If you’re a woman, you’ve no doubt been advised at some point to get yourself screened for breast cancer.
An estimated 266,120 new cases of invasive breast cancer are expected to be diagnosed among women this year alone, according to the American Cancer Society.
October is Breast Cancer Awareness Month — what better time to get screened?
Regular mammograms are important for a few reasons, most obviously for their potential for early detection.
Oftentimes the symptoms of breast cancer are imperceptible in its early stages. At this point, any tumor is relatively small and easily treatable.
It is vital that any warning signs of cancer are detected during this critical time, as more can be done sooner to treat the tumor and prevent its spread to other areas.
Women should be aware of how their breasts look and feel and be cognizant of any changes. If something feels off, report it to a health care provider as soon as possible.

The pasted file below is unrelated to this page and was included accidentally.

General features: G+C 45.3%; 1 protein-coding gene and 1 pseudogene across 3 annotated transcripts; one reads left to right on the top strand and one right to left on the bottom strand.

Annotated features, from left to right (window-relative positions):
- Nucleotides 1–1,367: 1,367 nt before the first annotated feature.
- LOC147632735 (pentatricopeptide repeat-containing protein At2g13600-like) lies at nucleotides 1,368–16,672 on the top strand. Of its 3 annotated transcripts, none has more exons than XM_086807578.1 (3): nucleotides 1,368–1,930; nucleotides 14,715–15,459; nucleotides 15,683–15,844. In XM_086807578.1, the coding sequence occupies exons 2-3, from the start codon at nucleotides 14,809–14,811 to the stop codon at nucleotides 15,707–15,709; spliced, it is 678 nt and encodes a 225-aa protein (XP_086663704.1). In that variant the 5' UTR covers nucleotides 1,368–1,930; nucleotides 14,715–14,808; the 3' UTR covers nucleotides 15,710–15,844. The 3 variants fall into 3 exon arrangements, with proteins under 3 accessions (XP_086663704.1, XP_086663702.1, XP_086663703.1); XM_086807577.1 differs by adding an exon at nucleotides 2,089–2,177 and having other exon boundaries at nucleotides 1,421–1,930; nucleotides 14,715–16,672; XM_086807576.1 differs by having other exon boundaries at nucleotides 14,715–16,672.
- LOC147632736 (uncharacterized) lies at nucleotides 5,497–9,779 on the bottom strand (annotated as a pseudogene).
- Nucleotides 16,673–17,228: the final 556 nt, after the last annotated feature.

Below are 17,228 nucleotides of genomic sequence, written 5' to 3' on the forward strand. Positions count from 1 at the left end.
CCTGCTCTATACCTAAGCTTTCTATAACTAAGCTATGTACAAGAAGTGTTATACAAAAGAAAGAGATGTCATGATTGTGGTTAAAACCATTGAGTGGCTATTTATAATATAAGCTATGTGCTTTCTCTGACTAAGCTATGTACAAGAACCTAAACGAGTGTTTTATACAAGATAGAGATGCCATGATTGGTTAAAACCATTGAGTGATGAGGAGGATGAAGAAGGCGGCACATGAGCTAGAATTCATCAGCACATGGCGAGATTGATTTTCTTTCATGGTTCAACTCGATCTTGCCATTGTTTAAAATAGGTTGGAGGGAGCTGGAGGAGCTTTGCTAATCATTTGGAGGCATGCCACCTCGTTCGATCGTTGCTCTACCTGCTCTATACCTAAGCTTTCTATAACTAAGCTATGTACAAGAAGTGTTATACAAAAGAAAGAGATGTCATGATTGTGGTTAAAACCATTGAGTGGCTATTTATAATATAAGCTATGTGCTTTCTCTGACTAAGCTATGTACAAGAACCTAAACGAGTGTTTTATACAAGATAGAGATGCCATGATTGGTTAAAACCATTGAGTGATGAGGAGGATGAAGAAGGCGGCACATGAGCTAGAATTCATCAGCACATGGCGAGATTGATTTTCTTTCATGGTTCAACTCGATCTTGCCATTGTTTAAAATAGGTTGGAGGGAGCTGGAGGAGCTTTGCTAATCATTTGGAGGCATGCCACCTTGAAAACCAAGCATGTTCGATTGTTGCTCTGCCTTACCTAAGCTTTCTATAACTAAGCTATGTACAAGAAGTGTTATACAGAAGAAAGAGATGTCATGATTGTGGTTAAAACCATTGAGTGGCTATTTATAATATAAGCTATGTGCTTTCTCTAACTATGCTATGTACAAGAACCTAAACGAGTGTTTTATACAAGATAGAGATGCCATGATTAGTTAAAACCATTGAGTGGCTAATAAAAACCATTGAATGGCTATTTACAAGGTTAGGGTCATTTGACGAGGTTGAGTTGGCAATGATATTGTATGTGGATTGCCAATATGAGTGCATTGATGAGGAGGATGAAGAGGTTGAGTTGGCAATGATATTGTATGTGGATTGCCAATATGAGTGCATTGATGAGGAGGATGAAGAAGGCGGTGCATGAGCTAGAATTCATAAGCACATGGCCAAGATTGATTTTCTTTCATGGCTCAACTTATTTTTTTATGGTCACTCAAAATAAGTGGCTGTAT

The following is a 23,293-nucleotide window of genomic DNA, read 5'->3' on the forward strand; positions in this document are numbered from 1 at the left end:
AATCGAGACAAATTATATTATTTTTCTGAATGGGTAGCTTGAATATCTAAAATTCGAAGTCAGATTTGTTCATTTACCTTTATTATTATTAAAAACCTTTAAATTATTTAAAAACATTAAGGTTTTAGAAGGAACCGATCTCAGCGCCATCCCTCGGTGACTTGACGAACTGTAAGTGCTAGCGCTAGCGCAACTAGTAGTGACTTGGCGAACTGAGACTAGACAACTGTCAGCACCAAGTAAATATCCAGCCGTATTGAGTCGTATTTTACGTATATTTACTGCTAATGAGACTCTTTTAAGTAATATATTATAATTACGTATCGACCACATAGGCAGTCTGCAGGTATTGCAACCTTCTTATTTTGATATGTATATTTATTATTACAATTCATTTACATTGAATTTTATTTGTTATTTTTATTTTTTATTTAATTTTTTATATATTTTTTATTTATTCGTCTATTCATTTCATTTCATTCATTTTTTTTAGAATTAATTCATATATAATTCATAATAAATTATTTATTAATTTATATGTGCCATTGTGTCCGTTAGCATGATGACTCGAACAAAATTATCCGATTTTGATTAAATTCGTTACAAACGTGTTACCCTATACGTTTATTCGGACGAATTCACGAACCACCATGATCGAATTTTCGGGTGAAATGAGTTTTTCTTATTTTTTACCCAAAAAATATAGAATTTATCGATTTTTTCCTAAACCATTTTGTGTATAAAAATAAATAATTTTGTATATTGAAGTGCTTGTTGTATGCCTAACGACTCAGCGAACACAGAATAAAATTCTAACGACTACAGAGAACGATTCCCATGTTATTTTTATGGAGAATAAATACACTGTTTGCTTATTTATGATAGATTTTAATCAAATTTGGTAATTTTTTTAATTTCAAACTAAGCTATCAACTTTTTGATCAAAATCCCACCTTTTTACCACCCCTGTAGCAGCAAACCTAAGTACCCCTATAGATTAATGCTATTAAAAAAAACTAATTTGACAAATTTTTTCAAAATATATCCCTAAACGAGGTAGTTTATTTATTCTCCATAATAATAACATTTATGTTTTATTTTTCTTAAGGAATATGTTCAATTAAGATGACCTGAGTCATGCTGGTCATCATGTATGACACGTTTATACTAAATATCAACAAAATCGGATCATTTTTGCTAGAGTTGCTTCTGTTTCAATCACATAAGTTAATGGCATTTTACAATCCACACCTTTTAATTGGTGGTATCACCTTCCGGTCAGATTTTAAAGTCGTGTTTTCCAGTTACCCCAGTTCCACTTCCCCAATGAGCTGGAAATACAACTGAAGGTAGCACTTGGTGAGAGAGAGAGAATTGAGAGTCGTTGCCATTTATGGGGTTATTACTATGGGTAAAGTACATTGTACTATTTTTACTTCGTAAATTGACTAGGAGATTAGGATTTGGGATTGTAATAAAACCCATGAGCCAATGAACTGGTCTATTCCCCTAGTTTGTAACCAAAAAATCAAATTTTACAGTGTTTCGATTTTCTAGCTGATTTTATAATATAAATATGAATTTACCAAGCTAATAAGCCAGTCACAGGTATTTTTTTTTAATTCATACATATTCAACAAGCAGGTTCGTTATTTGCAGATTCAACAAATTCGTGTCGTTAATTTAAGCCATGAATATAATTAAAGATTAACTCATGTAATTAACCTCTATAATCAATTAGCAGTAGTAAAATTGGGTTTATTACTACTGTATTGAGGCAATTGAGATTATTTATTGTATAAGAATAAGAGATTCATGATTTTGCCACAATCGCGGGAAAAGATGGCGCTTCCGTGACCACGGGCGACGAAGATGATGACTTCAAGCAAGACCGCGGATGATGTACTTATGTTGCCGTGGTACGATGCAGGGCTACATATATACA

In any case, it’s much better to be safe than sorry.
According to breastcancer.org, early detection can reduce risk of death by 25 to 30 percent, and although screenings aren’t typically recommended for women under the age of 40, it could be beneficial to familiarize yourself with the process while you’re young.
About one in eight women will be diagnosed with breast cancer in her lifetime. Death rates for the disease are higher than almost any other type of cancer.
Know the risks now and be proactive.
The Shorthorn Editorial Board is made up of Opinion Editor Shay Cohen, Editor-in-Chief Narda Perez, News Editor Samantha Douty, Life and Entertainment Editor Maxwell Hilliard, Copy Desk Chief Caitlin Sherrill, Sports Reporter Dallas Johnson and News Reporter Jacob Reyes.
Cohen was not present for this editorial meeting.